And here I was, a couple of hundred pages into a pandemic thriller.

In the real world, the President of the United States was continually downplaying the severity of the virus and urging his supporters to do the same.  Mocking people for taking protective measures.  Disregarding the advice of scientists and medical experts, even as infection rates and deaths continued to climb here and around the world.  All this, as my family member sat by and did her best to protect herself and her highly-compromised immune system.  Here I am halfway across the country, away from my wife and kids who are hunkered down in the hot zone of the northeast tri-state area.  And I’m neck-deep in Trump country, witnessing its citizens clutch at their pearly false hopes of their chosen leader’s ill-informed bravado, preparing themselves to 2nd Amendment the living hell out of the minor inconvenience of a mask mandate, if need be.

And in Wanderers, the self-appointed president had begun to orchestrate his militia around the country as people are falling victim to an increasingly less fictional sickness that originated from cave bats but made the jump to humans before continuing to evolve, or so the epidemiologist says, not that anyone in power is willing to listen to him.  His precautions are too severe, too unbelievable to be taken seriously.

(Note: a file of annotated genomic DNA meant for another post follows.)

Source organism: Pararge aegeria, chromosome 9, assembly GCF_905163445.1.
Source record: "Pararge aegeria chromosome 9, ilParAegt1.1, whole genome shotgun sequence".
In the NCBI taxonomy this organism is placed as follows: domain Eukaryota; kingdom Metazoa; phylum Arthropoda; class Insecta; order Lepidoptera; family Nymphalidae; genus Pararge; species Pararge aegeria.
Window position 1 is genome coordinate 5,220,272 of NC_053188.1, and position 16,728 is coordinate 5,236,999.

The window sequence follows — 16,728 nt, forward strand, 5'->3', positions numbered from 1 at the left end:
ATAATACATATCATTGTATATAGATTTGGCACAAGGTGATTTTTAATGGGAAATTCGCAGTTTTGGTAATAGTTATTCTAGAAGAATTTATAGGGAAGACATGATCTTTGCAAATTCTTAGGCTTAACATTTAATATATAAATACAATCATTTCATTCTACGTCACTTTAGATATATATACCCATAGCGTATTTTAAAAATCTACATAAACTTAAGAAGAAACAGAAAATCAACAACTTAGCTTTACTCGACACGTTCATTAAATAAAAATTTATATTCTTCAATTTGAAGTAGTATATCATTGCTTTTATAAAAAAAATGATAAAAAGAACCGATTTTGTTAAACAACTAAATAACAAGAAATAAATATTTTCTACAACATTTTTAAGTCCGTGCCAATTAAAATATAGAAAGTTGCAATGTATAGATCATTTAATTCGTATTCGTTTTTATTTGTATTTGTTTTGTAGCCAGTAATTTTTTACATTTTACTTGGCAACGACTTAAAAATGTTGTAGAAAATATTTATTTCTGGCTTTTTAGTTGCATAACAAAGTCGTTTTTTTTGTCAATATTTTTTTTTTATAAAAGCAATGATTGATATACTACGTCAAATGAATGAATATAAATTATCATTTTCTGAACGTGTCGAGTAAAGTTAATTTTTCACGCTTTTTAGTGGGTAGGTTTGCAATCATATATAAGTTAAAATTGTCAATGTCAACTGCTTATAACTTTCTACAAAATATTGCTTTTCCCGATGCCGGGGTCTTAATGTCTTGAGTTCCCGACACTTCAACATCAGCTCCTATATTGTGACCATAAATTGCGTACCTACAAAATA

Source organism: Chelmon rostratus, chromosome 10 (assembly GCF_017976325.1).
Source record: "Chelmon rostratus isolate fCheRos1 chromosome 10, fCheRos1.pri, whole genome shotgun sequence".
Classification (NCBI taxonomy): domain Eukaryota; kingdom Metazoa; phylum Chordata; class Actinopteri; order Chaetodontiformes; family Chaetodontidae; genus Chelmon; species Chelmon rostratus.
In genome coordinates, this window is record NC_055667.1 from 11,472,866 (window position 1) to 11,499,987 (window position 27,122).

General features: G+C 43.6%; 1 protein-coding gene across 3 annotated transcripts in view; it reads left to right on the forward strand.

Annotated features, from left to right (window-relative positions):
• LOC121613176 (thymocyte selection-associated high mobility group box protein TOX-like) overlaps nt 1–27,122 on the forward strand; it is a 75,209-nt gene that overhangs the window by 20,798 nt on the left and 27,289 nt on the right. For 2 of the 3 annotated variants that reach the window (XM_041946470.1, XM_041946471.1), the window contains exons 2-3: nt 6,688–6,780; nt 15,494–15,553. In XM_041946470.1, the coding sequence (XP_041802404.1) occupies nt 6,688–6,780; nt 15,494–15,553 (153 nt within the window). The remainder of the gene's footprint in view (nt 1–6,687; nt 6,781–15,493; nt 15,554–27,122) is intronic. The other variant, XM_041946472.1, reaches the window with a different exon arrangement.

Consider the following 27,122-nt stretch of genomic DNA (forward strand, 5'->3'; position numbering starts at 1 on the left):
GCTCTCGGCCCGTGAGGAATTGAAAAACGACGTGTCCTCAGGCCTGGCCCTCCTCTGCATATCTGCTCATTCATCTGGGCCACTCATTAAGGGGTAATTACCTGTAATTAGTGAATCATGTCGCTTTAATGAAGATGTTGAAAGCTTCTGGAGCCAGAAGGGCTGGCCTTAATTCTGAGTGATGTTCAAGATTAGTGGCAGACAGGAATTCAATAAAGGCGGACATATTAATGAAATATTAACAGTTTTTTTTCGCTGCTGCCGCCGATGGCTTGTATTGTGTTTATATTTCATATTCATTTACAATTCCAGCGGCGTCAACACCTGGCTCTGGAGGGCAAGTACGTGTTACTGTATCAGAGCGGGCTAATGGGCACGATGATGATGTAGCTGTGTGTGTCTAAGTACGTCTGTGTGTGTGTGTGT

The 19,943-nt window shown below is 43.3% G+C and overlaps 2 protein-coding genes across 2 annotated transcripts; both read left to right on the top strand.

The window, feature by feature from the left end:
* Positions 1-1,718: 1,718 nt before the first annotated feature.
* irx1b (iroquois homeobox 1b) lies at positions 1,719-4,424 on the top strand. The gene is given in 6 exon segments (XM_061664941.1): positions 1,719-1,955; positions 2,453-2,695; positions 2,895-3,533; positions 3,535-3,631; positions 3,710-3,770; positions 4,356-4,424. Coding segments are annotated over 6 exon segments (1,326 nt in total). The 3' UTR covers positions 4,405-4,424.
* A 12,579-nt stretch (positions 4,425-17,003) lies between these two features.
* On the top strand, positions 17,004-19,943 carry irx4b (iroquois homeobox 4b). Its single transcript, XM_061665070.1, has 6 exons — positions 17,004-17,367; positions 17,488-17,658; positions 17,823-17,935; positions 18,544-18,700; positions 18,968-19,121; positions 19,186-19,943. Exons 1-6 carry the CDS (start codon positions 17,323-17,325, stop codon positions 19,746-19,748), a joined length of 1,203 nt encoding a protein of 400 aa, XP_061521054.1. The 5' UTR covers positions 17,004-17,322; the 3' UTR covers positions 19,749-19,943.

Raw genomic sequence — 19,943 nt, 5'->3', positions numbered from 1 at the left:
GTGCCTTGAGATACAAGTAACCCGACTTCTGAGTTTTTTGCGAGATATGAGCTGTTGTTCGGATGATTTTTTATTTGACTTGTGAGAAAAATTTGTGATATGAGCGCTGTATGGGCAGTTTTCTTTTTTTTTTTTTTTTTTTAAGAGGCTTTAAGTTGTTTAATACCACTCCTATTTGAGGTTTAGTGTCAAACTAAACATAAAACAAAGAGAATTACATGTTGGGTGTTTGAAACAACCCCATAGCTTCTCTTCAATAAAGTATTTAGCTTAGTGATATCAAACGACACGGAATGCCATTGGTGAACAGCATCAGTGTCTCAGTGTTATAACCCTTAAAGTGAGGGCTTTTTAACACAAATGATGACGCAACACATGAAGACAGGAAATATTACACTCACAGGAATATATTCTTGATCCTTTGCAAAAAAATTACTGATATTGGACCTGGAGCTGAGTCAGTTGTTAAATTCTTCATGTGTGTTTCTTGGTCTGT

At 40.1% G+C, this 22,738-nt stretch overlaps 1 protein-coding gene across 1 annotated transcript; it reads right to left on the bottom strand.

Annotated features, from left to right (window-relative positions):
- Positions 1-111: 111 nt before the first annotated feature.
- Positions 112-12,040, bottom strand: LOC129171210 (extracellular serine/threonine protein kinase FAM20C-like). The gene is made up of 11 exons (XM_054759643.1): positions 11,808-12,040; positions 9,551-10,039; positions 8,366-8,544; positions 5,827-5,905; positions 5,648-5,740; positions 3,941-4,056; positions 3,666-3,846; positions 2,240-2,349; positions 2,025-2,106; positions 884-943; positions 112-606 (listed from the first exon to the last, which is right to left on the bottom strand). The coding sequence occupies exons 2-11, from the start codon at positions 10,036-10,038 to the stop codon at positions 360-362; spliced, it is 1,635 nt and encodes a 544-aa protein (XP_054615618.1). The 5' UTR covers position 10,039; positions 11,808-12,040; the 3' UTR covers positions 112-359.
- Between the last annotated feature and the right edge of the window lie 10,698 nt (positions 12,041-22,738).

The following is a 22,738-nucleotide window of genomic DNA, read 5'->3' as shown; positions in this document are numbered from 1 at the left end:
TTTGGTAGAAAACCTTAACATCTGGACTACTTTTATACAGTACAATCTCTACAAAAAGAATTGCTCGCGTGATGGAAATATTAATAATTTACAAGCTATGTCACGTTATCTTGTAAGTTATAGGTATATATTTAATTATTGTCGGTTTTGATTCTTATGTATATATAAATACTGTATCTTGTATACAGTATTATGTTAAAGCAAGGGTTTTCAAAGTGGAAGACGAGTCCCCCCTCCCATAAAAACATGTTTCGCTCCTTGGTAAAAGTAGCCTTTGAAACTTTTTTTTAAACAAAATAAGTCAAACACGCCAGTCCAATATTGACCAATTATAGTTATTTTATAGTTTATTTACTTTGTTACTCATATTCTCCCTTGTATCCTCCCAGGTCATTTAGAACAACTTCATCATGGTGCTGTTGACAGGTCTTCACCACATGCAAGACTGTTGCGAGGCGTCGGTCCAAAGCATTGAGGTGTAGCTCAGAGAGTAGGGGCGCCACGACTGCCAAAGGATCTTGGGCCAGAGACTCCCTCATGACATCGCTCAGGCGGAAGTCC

I’d been following the group of zombie-like wanderers from the first page of this eight-hundred-page opus, but along the way had encountered many other key players. There’s my pity for the minister whose message becomes slowly poisoned by the monetary advantages of evangelical politics despite the misgivings of his own heart.  I had learned to despise the de facto leader of the nation’s best-equipped militia and his conveniently situational ethics.  I had shared the frustrations of the disgraced doctor, whose professional transgressions prevent his voice from being heard.  I had felt the desperation of the teenaged girl trying to protect her sister while battling an ongoing emotional battle with their father. I was at first amused by then deeply sympathetic for the aged rock star, stuck in the trench of his manufactured lifestyle.

But I found myself at a tipping point in my reading where the fictional pandemic had achieved the level of the actual pandemic happening around me.  I somehow began to feel like this novel, written two or three years earlier than this particular moment in time, had somehow manifested into the world I had to live in and try to survive.  In the book, the president was calling on his lapdogs to eradicate the innocents to curb the disease and on the TV in the other room a bloviated tangerine prolapse was running his mouth and I discovered that I just